We discussed briefly Church’s and Trakhtenbrot’s theorems: The set of logically valid sentences and the set of sentences valid in all finite models are undecidable. More precisely: If is a language that contains either a binary symbol or the language of arithmetic, then the set of theorems of reduces to the set of validities of , so this set is (r.e. and) undecidable. For the same , we can axiomatize the behavior of a given Turing machine on a given input (by a similar argument to the association of a semi-Thue system to each Turing machine) in such a way that this axiomatization has a finite model iff the machine converges on this input, thus the halting problem reduces to the complement of the set of finite validities, so this last set is (co-r.e. and) undecidable.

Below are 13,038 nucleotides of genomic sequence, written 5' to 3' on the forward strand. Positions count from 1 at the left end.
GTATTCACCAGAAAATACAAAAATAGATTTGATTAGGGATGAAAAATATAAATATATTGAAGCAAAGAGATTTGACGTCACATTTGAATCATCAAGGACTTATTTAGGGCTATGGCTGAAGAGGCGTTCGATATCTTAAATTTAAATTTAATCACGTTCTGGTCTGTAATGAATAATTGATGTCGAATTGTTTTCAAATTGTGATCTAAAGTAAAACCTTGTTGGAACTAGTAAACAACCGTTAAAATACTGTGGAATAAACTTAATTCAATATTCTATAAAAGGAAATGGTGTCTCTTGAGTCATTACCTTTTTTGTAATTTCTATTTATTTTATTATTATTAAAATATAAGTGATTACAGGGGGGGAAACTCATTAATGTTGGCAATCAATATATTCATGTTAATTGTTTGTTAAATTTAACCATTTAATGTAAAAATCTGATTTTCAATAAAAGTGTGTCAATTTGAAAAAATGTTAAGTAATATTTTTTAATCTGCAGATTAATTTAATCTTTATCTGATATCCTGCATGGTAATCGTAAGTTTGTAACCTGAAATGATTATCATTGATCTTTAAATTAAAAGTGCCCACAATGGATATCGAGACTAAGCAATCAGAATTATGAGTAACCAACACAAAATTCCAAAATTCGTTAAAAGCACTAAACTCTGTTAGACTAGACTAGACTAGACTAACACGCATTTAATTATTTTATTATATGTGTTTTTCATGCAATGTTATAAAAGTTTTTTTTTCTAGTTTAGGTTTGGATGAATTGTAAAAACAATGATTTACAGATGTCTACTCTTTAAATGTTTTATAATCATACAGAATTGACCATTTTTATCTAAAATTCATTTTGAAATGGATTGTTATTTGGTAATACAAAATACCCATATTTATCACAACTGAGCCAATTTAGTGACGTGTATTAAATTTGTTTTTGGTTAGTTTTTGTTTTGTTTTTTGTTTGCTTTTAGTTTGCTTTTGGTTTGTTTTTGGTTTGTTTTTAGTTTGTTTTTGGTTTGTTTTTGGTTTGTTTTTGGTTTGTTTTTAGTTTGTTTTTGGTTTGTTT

We defined Post correspondence systems and showed that the problem of determining whether such a system admits a solution is unsolvable. Two applications to the theory of formal languages follow: There is no algorithm to test whether 2 given context-free grammars have disjoint languages, and there is no algorithm to test whether a given context-free grammar is ambiguous.